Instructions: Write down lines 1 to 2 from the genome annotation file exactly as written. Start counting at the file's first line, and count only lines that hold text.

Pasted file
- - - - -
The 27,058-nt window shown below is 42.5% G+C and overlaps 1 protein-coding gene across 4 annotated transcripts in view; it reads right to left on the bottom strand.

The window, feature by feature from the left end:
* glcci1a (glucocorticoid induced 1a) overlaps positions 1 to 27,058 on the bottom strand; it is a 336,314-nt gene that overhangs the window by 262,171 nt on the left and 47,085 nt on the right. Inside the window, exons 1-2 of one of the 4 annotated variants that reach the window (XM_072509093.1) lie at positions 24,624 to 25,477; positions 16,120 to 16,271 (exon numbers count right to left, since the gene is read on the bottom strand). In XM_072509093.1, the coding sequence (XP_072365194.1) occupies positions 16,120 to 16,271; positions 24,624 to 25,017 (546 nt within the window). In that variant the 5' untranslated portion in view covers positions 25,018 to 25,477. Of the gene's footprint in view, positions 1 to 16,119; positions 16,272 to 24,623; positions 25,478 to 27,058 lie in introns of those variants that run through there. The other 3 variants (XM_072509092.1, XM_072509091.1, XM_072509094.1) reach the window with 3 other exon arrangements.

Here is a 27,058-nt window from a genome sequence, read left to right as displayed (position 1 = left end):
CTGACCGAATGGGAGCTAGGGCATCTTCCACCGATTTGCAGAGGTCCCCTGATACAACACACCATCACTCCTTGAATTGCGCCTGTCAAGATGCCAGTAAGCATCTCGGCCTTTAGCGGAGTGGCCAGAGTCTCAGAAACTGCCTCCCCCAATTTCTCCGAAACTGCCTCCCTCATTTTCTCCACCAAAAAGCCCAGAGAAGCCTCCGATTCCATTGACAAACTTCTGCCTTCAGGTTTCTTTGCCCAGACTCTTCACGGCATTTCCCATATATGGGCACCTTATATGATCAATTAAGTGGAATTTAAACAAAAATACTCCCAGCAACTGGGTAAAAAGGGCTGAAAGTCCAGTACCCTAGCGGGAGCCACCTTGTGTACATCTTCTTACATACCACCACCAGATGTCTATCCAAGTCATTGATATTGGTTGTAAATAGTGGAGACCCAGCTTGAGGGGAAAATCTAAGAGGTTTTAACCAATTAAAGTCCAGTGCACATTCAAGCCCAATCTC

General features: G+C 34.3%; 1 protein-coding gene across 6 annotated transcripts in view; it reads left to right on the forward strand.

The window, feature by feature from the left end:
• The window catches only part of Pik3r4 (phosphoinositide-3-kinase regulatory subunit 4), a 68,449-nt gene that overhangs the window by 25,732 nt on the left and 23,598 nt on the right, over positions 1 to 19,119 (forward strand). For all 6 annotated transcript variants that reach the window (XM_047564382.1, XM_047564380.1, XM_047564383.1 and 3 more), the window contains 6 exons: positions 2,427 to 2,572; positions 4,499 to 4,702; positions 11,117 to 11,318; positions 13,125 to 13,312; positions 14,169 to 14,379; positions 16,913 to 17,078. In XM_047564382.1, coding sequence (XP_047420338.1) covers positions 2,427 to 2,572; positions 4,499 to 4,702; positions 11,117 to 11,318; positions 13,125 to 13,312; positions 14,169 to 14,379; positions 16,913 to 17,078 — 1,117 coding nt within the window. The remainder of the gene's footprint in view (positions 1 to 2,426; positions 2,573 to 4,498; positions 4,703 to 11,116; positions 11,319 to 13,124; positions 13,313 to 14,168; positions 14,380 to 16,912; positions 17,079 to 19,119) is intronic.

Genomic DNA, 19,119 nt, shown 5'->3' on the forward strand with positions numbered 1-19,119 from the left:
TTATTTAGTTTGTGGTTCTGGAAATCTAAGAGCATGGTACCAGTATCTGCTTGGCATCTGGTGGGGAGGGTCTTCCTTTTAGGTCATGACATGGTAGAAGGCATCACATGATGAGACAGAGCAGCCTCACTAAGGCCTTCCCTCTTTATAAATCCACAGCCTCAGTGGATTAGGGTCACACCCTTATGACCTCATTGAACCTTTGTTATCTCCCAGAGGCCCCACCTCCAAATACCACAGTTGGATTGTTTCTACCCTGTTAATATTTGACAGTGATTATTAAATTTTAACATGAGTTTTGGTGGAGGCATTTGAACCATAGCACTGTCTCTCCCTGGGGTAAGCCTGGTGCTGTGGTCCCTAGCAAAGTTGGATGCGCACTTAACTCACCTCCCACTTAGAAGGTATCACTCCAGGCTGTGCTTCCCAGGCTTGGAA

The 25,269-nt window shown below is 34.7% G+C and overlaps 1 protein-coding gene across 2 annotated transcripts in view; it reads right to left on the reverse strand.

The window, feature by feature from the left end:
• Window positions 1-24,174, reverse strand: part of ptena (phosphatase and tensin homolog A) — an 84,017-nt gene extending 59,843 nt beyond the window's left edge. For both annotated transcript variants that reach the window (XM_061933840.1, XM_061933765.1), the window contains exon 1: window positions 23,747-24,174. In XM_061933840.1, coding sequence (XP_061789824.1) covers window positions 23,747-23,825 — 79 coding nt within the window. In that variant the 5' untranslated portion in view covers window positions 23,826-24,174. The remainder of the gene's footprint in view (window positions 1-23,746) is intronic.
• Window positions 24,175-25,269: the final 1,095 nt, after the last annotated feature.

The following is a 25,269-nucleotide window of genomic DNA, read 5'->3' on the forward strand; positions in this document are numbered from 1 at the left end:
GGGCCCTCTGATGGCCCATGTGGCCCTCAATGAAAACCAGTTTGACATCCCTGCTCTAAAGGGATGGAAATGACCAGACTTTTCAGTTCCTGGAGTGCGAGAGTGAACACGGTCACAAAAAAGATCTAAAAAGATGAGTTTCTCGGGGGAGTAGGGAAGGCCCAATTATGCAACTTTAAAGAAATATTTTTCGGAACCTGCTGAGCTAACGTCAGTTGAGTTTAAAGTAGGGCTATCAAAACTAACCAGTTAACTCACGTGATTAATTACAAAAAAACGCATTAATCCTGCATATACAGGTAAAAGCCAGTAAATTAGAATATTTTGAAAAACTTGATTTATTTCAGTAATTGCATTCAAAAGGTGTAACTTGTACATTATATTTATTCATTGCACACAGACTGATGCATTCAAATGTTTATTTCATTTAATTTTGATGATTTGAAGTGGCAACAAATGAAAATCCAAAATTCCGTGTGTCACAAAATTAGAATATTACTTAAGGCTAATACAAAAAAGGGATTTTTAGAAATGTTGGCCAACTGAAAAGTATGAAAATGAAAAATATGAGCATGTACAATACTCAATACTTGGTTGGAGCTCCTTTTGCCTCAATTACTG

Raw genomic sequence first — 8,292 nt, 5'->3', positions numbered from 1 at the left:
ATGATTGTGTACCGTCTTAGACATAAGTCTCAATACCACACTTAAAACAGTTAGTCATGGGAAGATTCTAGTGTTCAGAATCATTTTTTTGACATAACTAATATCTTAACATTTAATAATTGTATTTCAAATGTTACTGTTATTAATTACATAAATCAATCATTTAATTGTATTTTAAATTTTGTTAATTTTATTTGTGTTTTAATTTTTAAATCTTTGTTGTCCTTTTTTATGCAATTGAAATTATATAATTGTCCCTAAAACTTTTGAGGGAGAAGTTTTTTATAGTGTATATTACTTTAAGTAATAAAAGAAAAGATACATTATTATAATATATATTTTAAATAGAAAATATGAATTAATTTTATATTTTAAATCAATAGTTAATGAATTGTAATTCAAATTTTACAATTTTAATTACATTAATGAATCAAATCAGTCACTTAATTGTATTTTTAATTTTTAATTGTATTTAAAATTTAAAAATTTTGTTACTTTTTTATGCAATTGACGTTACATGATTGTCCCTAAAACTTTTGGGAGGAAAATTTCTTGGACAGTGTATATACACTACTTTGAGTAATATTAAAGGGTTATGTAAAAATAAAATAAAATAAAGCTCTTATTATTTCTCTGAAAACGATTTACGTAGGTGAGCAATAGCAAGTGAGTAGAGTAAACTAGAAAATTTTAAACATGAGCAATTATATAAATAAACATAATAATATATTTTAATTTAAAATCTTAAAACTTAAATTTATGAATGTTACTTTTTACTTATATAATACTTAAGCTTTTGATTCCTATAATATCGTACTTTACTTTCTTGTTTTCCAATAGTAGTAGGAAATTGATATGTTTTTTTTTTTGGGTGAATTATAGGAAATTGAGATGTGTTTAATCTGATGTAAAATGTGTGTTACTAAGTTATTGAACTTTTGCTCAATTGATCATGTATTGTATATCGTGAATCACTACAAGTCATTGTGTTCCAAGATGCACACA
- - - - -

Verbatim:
The 27,058-nt window shown below is 42.5% G+C and overlaps 1 protein-coding gene across 4 annotated transcripts in view; it reads right to left on the bottom strand.

The window, feature by feature from the left end: